Up to 60 per cent of voters in most EU countries are now, he says, “Eurosceptic” in the sense of doubtful about the capacity of the EU to deliver its promise of greater prosperity and its capacity to handle the middle-east migrant crisis. To try to win over this majority with “more Europe” or a “hard-core Europe” would, Mr Védrine says, be “like treating an allergy with high doses of allergy-inducing products.”
Mr Védrine says that the EU should treat Brexit, if it happens, as a warning, not a a rallying cry. A pause should be called on European integration. There should be a “refounding” conference to devise a more modest, practical EU, retaining some super-national powers, but focused on limited areas like trade, better management of the Euro, defence, internal security and the environment.
All grand plans, even Mr Védrine’s counsel of caution, will be laborious and dangerous to implement, a senior European commission official warns. “The danger is that the EU will be too divided – both divided between nations and between blocs of nations – to come up with any coherent post-Brexit strategy,” he said.
In the recent Pew poll, the most pro-EU nations were Poland and Hungary. And yet the hard-right governments of those countries believe that they can scoop the free trade and free movement advantages of membership while trampling EU rules on democracy and the rule of law.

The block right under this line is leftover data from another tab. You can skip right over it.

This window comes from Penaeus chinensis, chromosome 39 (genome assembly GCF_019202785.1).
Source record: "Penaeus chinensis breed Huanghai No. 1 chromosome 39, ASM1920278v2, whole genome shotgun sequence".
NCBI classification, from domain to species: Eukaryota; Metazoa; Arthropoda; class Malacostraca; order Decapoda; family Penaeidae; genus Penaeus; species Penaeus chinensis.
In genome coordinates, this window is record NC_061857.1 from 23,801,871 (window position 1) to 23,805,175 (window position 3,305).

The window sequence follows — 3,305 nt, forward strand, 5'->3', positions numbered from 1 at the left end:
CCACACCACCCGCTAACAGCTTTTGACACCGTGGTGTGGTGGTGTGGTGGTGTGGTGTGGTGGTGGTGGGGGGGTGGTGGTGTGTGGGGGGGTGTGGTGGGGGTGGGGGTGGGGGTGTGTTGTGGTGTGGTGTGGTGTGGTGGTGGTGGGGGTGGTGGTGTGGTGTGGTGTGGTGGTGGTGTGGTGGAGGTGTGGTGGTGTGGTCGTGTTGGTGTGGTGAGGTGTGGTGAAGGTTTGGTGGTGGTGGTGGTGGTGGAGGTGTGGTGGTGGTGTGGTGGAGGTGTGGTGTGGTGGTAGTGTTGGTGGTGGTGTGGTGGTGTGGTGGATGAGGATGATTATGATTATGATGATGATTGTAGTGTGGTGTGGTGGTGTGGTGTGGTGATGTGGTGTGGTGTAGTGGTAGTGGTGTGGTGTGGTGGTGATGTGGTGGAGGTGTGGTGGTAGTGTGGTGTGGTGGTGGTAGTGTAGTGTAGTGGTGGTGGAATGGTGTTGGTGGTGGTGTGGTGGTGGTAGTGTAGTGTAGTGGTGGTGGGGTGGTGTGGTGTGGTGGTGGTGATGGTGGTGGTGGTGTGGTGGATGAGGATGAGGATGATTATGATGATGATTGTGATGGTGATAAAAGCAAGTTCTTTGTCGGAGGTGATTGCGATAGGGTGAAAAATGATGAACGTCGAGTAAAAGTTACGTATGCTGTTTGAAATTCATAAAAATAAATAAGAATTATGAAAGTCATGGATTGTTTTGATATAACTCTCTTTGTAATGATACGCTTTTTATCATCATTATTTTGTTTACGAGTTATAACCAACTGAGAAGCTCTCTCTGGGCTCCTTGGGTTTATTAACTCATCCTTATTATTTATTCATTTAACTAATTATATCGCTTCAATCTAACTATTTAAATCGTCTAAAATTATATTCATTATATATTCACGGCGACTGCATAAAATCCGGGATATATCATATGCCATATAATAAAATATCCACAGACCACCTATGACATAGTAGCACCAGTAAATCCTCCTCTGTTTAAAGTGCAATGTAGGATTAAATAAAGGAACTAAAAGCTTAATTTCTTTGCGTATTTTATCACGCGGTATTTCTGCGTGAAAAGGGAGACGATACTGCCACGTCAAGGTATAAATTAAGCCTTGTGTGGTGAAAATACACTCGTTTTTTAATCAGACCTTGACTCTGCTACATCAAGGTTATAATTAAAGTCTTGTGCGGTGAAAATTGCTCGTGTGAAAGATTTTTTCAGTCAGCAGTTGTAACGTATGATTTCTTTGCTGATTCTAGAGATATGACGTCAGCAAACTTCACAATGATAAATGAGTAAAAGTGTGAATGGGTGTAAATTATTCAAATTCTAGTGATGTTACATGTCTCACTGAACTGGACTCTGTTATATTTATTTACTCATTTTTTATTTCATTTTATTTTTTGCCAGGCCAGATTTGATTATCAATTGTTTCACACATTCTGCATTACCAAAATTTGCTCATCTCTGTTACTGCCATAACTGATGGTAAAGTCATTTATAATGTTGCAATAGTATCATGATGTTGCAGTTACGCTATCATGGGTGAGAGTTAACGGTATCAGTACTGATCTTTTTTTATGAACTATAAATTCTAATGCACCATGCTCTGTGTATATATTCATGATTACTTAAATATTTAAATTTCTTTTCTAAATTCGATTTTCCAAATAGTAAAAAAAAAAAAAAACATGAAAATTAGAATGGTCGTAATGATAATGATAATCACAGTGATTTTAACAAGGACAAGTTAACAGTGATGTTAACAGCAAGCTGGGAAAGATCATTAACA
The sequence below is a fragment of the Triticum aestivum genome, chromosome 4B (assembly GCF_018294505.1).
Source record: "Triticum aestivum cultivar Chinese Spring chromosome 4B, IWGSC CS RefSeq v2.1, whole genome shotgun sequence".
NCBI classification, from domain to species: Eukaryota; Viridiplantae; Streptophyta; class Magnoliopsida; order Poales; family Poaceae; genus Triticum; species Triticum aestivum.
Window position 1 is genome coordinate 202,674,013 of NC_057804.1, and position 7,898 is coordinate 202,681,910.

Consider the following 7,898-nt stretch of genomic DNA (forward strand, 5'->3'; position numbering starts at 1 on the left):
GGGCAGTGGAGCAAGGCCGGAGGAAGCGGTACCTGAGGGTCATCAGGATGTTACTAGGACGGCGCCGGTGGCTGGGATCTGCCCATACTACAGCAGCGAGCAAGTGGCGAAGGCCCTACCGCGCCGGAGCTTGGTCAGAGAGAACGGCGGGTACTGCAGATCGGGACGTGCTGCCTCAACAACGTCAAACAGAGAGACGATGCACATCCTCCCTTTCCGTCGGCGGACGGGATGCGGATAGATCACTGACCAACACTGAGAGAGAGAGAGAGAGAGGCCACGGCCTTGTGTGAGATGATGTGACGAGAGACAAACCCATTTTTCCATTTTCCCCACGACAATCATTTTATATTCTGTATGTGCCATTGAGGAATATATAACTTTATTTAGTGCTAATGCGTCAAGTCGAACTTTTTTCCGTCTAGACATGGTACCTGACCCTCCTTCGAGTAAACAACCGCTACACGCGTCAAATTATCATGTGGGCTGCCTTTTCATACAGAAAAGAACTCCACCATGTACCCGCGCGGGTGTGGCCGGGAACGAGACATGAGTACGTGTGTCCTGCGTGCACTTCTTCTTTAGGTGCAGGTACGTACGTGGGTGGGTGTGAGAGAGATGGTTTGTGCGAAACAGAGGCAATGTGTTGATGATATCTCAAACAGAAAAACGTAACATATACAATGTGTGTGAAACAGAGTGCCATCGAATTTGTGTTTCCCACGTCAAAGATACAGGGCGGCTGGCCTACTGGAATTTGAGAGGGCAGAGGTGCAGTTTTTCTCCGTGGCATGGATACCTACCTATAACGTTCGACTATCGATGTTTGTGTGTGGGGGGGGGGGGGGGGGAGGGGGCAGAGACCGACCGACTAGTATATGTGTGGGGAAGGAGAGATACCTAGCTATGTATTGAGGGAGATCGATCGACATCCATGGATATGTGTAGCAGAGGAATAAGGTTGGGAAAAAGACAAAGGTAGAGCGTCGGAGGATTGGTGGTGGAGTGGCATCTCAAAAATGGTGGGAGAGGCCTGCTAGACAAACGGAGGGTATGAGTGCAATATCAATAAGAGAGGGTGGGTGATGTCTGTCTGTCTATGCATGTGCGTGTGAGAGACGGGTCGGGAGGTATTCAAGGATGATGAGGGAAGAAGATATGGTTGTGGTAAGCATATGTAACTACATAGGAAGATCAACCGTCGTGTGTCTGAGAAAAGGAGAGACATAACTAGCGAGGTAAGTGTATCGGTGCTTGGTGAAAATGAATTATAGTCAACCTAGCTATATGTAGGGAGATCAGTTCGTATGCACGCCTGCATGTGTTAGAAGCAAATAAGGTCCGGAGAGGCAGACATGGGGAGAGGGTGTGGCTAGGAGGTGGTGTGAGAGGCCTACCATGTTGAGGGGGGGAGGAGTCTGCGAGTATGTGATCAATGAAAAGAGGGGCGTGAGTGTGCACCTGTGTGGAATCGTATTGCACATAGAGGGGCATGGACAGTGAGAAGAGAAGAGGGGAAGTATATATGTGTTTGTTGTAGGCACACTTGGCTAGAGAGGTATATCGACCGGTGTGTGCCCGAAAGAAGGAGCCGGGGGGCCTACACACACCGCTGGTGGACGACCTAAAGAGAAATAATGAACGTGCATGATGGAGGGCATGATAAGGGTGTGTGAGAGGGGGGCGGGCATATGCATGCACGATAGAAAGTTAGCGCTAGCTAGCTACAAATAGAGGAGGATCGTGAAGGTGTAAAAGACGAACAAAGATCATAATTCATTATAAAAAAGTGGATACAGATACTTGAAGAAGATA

The migrant crisis has divided the EU between a west which broadly but uneasily accepts multi-culturalism and an an east that rejects both. The eurozone crisis has divided the EU between a struggling “south” and a “north” that is reluctant to bail out its “lazy” and “incompetent” cousins.
A post-Brexit crisis would see the 27 try to close ranks against Britain. That will not solve the other crises. If the Sarkozy approach prevails, bundling the eastern and southern Europeans into a “second division”, it may deepen them to the point of rupture.
“Hooray,” say the Brexiteers-in-chief. The former Chancellor Nigel Lawson, said: “The idea that there is anything to be lost if [the EU] breaks up peacefully I find totally unconvincing… it has passed its sell-by date. I see no purpose in the EU at all.” Michael Gove speaks glibly of the “the democratic liberation of a whole continent”. Both men ignore the vital role of the EU in permitting the orderly passage of the eastern European and Baltic countries to something like democratic and open societies in the last two decades. That process is not finished; it still could (with enthusiastic support from Moscow) go into reverse.
A break-up of the EU – even a division of the EU into “rich” and “poor” – would not be a comfortable experience for a post-Brexit Britain. Inside or outside, the British economy would remain heavily inter-linked, and interdependent, with the prosperity and stability of our nearest neighbours.
The history of the past century and a bit suggests that attempts to distance or islolate Britain from the continent have unpleasant consequences – first for the continent and then for its biggest off-shore island.
The EU referendum debate has so far been characterised by bias, distortion and exaggeration. So until 23 June we we’re running a series of question and answer features that explain the most important issues in a detailed, dispassionate way to help inform your decision.